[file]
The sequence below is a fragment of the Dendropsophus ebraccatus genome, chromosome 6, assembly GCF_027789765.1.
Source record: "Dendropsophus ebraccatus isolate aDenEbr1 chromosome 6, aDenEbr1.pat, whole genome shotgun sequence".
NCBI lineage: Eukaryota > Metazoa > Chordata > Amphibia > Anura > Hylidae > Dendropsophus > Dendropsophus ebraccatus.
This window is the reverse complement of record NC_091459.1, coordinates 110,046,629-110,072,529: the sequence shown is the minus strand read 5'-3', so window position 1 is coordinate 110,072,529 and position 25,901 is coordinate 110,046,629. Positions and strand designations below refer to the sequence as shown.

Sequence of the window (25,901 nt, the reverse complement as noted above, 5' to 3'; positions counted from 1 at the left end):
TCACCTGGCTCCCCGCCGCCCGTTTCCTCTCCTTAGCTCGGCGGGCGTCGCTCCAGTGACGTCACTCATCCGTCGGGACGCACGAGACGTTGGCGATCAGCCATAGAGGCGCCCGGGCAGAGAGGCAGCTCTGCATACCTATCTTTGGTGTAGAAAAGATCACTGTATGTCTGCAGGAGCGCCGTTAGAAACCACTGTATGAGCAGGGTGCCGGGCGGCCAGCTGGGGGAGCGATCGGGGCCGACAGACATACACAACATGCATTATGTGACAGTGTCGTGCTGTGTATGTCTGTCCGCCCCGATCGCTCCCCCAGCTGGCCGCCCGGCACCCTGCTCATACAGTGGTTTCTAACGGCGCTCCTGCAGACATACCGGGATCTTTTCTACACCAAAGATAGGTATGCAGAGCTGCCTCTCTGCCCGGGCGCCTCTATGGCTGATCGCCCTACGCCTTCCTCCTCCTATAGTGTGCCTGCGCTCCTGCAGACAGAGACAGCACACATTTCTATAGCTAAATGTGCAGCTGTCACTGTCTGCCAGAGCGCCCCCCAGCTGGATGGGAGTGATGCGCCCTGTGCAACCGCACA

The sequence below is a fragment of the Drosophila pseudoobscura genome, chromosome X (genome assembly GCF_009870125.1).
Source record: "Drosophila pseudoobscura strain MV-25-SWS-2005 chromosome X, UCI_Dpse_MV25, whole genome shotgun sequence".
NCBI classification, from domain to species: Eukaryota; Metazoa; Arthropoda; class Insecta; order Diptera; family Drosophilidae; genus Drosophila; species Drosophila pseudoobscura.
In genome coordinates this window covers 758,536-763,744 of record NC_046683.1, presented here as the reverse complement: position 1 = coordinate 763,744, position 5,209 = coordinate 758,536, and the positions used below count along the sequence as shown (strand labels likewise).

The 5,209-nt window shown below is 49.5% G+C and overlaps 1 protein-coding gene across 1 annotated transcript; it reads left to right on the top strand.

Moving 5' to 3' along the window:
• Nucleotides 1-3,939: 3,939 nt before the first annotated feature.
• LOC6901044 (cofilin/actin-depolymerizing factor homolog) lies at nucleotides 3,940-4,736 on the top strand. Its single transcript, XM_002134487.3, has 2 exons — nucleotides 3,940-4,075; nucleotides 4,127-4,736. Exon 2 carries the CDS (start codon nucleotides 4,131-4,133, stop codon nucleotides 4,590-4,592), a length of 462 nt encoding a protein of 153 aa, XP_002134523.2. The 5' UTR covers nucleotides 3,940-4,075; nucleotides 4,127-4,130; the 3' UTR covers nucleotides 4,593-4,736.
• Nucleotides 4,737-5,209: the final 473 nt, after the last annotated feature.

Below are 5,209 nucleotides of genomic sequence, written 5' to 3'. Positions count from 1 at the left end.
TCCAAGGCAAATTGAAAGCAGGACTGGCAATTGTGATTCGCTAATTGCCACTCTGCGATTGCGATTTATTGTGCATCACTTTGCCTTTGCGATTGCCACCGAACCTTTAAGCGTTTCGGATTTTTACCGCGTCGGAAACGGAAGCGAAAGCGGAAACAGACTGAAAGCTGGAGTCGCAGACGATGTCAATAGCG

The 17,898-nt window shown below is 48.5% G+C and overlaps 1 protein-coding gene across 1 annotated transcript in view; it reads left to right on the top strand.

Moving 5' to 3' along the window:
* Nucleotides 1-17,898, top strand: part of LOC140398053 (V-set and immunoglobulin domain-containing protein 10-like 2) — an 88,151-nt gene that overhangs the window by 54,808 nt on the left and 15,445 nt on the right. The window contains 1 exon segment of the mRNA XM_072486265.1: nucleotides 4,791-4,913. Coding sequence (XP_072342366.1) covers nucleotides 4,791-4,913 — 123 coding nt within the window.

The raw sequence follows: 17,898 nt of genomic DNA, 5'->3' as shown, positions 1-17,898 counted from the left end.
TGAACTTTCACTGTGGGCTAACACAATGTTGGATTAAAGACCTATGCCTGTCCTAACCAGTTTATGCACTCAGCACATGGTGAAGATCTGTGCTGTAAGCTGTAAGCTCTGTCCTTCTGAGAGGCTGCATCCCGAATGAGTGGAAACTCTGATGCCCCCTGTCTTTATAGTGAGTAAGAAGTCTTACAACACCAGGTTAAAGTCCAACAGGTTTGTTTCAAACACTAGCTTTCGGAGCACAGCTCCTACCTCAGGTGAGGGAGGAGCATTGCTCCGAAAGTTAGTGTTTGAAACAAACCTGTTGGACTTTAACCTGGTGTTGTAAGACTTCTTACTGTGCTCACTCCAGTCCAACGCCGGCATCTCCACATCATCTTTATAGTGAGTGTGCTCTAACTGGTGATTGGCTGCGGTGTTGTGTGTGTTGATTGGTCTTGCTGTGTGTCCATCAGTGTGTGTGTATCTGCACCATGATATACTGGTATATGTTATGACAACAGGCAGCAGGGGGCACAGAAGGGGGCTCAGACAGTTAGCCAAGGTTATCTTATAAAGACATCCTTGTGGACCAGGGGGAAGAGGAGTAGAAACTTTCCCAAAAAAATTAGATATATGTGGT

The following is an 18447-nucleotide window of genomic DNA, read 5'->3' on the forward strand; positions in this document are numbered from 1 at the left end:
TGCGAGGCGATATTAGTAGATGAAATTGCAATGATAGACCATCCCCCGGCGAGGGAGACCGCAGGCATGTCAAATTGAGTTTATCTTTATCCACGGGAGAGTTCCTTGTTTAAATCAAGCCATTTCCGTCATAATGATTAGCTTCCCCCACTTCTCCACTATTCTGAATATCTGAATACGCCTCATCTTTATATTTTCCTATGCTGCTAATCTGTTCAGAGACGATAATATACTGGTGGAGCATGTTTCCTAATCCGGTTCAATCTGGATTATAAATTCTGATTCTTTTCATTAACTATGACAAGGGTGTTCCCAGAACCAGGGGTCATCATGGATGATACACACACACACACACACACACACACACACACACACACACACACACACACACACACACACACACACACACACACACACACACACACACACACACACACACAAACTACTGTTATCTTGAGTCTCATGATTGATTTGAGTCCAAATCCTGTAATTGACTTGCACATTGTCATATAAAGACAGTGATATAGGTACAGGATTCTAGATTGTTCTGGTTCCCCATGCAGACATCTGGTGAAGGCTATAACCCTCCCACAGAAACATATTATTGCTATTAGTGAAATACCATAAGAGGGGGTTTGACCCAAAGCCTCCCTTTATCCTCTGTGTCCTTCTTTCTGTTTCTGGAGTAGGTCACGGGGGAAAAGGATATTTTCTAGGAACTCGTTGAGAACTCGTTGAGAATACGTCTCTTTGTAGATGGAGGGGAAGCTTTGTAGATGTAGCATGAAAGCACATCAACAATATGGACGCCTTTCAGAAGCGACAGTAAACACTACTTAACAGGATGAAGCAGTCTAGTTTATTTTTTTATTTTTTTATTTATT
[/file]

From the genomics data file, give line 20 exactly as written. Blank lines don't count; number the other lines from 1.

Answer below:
* Nucleotides 1-17,898, top strand: part of LOC140398053 (V-set and immunoglobulin domain-containing protein 10-like 2) — an 88,151-nt gene that overhangs the window by 54,808 nt on the left and 15,445 nt on the right. The window contains 1 exon segment of the mRNA XM_072486265.1: nucleotides 4,791-4,913. Coding sequence (XP_072342366.1) covers nucleotides 4,791-4,913 — 123 coding nt within the window.